Globally it’s the health of the US economy that’s front and centre this week with the first estimate of March quarter economic growth, a meeting of the Fed and then the release of the central bank’s favourite measures of consumer spending and inflation on Friday.
The first look at US GDP for the first quarter will come from the Bureau of Economic Analysis on Thursday and after the weak end to 2020 as Donald Trump and his disruption crushed consumer activity and confidence, and helped make Covid into a monster, economists are expecting a major rebound in the three months to March 31.
Moody’s expects “the first quarter should see renewed vigour as strong March data have moved our US high-frequency GDP model’s estimate up to 7.1% for first-quarter growth. ”
We are now expecting real GDP to rise 6.4% this year, compared with the 5.7% in our March and 4.9% in our February baselines,” Moody’s pointed out in a report released late last week.
The gathering recovery in the economy is something the US Federal Open Market Committee will have to grapple with in its two-day meeting this week on Tuesday and Wednesday.
Don’t expect the Fed to make much of a change – if any – in its post meeting statement except to again point out that the expected mid-year surge in inflation will be ’transitory’.
Moody’s said in last week’s report that “March 2021 was arguably its strongest month in decades aside from May 2020, when the economy was restarting after the futile six-week shutdown meant to contain the COVID-19 pandemic.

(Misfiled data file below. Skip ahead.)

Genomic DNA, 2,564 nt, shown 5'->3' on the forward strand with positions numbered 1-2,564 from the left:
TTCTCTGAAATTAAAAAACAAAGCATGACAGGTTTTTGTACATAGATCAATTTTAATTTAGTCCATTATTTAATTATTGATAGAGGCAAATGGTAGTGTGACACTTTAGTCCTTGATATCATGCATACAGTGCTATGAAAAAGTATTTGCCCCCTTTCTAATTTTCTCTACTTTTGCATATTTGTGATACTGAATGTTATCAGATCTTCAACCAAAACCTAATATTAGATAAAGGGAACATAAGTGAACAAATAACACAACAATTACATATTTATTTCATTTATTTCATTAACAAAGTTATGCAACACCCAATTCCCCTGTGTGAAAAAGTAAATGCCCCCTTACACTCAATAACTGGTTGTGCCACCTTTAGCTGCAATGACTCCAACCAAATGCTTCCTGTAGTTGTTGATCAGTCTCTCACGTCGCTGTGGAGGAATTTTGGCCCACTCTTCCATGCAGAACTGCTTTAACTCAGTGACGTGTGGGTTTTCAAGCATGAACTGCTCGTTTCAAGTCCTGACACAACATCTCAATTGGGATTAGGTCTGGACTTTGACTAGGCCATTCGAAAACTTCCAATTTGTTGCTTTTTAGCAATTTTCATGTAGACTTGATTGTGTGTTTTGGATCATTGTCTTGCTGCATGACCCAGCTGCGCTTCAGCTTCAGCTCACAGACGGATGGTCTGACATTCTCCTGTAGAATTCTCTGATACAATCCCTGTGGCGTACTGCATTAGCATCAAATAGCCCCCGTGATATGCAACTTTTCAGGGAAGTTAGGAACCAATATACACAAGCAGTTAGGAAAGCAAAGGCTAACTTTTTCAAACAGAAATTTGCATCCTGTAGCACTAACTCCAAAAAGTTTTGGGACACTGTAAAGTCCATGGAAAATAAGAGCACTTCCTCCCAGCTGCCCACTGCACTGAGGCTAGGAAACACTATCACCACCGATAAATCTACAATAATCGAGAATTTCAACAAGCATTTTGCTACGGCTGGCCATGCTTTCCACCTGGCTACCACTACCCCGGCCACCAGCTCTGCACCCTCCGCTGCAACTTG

“While the March data were extraordinary—with an extra boost from weather as it rebounded from miserable winter weather that had largely shut down Texas for a week in February—the economy is set to post big gains through this time next year.
What will power the growth, Moody’s asked.
“Continued business re-openings as the pandemic steadily winds down, the massive fiscal support already in train with more likely to come, and the prodigious amount of pent-up demand and excess savings built up over the past year by generally higher-income households.
Excess saving is the extra saving that households have done as many sheltered in place and curtailed their spending and others benefited from extraordinary government support.
“This excess saving is on top of what households would have saved if the pandemic had not occurred and their saving behaviour had been the same as in 2019, before the pandemic,” Moody’s economists wrote last week.
Moody’s pointed to the strong jobs growth (900,000 in new jobs in march alone, a 10% jump in retail sales, strong car sales, record job openings and strong growth across the board showing up in the various monthly and quarterly business activity surveys.
The $1.9 billion stimulus spending package is now working its way through the US economy (hence the rises in retail sales, car sales and new home building and purchases).
With the extra spending ending up in consumer bank accounts, there should be a 20% gain in personal income for March (in Friday’s consumer income, spending and prices, or PCE inflation).
The AMP’s Dr Oliver says as well as a solid rise in personal spending we can also expect a solid rise in March durable goods orders (today), gains in house prices and consumer confidence (tomorrow).